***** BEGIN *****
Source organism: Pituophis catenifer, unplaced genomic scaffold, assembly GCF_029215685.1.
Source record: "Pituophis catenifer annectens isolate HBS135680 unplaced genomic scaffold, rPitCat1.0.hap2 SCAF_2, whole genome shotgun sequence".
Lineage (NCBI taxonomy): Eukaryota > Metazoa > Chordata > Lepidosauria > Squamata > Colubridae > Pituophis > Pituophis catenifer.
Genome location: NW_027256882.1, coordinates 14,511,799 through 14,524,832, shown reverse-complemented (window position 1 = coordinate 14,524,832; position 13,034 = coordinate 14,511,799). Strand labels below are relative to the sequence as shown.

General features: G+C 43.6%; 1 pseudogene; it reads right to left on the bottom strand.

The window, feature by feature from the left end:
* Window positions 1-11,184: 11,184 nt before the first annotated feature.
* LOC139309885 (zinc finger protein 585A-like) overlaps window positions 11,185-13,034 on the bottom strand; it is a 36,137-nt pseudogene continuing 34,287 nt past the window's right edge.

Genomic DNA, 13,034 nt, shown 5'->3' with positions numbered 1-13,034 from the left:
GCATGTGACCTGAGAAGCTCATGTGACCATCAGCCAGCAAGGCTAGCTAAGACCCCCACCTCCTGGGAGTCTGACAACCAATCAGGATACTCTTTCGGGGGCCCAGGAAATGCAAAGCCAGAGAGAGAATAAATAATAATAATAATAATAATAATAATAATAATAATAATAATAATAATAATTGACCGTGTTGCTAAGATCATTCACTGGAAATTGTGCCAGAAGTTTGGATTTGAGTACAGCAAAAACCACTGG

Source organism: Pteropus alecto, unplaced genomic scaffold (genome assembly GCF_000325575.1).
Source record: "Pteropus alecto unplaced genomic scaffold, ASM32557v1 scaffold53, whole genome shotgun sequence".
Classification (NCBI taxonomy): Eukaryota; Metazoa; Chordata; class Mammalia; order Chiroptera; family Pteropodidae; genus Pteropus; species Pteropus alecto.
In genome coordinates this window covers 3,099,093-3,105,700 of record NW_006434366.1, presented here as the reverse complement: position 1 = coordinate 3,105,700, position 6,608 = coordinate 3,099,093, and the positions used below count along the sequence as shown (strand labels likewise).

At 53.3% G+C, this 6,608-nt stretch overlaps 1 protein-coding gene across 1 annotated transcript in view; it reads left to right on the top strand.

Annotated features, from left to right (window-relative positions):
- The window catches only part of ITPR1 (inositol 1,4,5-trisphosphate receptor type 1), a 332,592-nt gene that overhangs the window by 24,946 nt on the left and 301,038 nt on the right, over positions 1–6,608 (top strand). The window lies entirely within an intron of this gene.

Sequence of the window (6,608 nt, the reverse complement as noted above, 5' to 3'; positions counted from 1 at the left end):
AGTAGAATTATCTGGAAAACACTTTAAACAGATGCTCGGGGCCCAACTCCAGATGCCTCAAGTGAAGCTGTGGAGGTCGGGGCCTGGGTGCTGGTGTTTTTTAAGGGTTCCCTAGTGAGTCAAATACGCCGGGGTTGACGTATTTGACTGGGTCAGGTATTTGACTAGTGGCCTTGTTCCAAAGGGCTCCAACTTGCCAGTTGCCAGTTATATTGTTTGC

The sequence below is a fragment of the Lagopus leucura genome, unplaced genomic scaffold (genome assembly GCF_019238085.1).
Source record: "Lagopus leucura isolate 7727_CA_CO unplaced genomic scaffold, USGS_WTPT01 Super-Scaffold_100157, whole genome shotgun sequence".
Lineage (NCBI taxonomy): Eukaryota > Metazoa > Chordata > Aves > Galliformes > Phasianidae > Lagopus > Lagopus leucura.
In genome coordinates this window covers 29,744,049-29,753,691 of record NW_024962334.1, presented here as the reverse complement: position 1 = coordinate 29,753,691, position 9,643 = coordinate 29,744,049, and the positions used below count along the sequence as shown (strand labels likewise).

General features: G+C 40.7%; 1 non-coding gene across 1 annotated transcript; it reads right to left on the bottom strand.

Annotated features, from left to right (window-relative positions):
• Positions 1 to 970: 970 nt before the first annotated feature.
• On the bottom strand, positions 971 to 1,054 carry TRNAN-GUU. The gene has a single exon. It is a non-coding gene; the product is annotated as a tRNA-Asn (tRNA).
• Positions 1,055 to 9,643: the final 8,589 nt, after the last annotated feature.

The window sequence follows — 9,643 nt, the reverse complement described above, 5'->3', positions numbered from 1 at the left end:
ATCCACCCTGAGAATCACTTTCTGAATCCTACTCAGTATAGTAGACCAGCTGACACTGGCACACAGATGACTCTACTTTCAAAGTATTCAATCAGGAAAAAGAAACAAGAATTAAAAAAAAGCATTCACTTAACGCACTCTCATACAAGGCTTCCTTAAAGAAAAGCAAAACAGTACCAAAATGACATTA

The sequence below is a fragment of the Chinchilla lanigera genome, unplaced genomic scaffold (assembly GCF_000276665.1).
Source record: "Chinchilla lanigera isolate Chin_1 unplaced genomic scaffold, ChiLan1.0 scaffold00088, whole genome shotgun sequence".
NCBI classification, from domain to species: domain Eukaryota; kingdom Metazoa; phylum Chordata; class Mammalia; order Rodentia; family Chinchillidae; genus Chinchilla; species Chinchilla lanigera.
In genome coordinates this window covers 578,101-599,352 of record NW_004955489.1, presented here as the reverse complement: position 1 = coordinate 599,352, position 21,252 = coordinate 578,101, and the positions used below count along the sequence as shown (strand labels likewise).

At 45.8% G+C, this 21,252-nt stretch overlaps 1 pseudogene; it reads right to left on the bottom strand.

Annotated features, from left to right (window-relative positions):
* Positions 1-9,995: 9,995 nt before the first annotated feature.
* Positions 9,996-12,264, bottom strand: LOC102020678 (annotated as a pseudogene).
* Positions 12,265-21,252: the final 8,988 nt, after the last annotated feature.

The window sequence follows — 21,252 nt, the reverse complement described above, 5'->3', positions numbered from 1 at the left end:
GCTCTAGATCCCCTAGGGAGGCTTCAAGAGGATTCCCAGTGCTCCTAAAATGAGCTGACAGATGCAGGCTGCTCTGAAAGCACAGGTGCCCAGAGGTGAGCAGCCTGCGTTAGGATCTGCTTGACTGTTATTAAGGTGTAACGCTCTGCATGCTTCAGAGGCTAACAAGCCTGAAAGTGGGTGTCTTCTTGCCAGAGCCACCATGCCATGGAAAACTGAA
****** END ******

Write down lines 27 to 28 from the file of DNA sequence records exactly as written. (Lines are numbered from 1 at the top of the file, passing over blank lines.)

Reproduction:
• On the bottom strand, positions 971 to 1,054 carry TRNAN-GUU. The gene has a single exon. It is a non-coding gene; the product is annotated as a tRNA-Asn (tRNA).
• Positions 1,055 to 9,643: the final 8,589 nt, after the last annotated feature.